Nine Inch Nails “With Teeth”
Technology and Recording with Pro Tools

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Reznor Has Issues With Technology
Despite having a foundation based on using computers for recording, Reznor voices some active discontent about how high-end recording technology is so accessible these days. “I have found myself reacting against music made on computers and I’ve noticed that as technology and great programs have become more readily available to people, it’s easier to make perfect, polished music,” says Reznor. “I’ve seen a lot of programmers who assume they’re producers just because they can make things sound professional. They can cut some engineering corners and it’s really easy with some plug-ins to make things sound polished and great and perfect — and I think, ultimately boring.

“The spirit of music that inspires me or excites me is something that still has some sort of feeling behind it, or emotion or rawness or danger,” he adds. “And I think a lot of the time now — when everything is composed purely in a Pro Tools or sequenced environment — it’s so easy to perfect everything. So that’s the way you’re supposed to do it — which just seems flat to me.”

The Hand That Feeds
photo: rob sheridan

But Reznor does still swear by using computer technology for his own recording projects. “The idea of trying to work with tape is stupid to me, seems archaic and is not something I want to embrace,” he clarifies. “But I do think you can take the aesthetic of humanity and imperfection and spontenaity, and use it with computers. And that’s — in kind of a rough, raw way — one of the things we’ve stumbled into with this record.”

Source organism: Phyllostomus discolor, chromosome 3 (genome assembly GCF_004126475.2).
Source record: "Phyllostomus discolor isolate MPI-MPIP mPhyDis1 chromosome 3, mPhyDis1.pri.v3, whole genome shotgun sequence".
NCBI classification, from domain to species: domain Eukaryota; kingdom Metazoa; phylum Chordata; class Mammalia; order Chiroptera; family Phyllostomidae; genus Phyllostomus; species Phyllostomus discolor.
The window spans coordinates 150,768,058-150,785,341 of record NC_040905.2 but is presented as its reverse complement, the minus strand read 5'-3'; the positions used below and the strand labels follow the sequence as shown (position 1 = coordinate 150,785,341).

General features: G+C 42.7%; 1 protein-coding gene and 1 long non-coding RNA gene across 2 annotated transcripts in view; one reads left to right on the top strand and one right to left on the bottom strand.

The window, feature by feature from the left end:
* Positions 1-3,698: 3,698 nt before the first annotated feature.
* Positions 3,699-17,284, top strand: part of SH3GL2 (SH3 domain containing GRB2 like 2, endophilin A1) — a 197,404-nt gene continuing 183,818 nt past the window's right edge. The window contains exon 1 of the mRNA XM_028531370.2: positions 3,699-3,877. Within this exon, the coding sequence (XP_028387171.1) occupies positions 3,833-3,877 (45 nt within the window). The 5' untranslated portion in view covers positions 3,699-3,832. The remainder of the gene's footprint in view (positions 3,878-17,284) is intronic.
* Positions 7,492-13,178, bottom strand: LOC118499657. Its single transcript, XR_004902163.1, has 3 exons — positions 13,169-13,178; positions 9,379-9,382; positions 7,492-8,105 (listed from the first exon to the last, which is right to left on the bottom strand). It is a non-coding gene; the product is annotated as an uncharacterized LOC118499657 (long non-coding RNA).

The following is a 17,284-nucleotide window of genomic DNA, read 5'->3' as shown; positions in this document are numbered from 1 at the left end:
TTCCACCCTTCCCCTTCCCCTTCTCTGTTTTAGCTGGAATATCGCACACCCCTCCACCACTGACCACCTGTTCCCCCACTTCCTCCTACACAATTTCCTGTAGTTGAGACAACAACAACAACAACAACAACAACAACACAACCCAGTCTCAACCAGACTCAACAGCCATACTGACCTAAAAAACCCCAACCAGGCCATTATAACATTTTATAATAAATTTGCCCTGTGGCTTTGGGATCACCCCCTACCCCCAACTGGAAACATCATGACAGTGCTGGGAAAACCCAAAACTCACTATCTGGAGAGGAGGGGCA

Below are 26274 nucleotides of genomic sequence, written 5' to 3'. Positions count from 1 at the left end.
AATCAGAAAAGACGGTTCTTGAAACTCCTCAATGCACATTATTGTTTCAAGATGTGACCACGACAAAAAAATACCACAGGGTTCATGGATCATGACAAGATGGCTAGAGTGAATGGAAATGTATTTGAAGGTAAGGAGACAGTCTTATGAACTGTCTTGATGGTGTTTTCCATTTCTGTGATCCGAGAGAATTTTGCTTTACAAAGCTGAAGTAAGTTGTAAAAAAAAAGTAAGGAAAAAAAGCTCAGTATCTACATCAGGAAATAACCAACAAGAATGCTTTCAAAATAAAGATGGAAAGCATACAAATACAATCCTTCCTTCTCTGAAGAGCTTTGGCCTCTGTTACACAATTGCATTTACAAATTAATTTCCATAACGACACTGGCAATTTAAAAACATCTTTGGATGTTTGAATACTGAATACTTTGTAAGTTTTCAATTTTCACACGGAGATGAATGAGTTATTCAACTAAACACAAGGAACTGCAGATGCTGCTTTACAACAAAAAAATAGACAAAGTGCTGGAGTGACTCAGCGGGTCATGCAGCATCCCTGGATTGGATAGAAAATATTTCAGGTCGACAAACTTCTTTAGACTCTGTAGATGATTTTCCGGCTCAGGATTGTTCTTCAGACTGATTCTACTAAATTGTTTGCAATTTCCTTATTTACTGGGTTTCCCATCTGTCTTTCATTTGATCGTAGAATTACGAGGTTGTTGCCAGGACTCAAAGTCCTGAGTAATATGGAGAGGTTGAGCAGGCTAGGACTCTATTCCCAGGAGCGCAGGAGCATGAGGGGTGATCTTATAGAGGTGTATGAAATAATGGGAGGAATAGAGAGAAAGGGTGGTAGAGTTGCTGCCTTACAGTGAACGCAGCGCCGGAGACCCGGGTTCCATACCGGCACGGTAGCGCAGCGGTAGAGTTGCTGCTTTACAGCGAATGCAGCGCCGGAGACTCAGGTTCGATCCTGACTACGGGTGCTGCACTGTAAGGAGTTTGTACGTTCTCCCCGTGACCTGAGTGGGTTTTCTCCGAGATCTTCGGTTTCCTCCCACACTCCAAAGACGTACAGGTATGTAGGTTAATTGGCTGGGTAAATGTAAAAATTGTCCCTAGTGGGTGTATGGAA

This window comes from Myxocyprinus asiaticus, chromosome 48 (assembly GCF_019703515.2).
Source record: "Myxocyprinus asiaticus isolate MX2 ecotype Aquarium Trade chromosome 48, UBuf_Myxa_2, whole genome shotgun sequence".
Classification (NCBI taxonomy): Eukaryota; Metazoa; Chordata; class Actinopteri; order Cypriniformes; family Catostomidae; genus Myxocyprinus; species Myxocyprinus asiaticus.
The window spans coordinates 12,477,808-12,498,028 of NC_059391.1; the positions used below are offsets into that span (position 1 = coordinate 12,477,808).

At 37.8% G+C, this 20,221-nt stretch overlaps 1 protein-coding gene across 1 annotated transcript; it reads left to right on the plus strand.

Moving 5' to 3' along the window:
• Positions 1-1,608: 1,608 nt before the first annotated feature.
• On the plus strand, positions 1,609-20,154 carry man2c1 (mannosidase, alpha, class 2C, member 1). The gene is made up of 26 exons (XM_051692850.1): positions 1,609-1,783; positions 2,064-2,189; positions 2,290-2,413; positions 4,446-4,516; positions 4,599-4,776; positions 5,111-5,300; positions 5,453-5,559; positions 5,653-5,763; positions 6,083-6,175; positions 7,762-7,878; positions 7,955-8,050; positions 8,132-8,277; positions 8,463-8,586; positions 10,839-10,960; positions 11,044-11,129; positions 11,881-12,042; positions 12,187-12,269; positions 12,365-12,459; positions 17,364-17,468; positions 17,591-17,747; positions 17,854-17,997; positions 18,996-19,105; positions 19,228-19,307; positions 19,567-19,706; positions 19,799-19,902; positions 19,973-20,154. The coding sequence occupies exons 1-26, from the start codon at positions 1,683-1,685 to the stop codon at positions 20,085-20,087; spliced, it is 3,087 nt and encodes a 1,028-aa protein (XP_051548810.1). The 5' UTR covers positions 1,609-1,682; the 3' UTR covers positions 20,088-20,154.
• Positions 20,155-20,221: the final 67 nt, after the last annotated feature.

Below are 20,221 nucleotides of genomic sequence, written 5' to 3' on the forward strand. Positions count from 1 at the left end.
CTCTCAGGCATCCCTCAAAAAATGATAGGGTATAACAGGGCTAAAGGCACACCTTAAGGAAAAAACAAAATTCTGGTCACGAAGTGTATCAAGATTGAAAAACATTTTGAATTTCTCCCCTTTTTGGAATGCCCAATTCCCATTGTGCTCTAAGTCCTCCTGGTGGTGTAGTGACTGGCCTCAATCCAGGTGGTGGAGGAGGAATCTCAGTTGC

Macs, Pro Tools and Logic
“We have one main G4 running OS X with Pro Tools as our recorder,” explains Reznor. “The main problem is that there is no top quality software sampler available other than the EXS24 in Logic. I love using the EXS24, but I have to use it inside Logic and we don’t use Logic for very many things.”

So they run Logic on a second Power Mac. “We have a third G4 for running Reaktor primarily, and every other VST plug-in in the world, including Battery and all the Native Instruments plug-ins, which we run using Logic as a host,” he says. Two additional G4’s and a PC run digitally in and out to the main Pro Tools computer. “If there is a little bit of MIDI trickery that we need Logic’s MIDI engine for, then we can bounce it back and forth between the computers, ” says Reznor.

Processing: Avalons and Pro Tools HD
“We’ve got a couple of Avalon DI’s and mic pres,” explains Reznor. “But generally we’re using the converters in the new Pro Tools HD. It’s funny because we were like, ‘Let’s get the high definition Pro Tools and then have everything be as low-fi as possible.’ But if we do need to go 192k, we could.” They also deployed the use of a Pro Control 24 for the mixing of the tracks.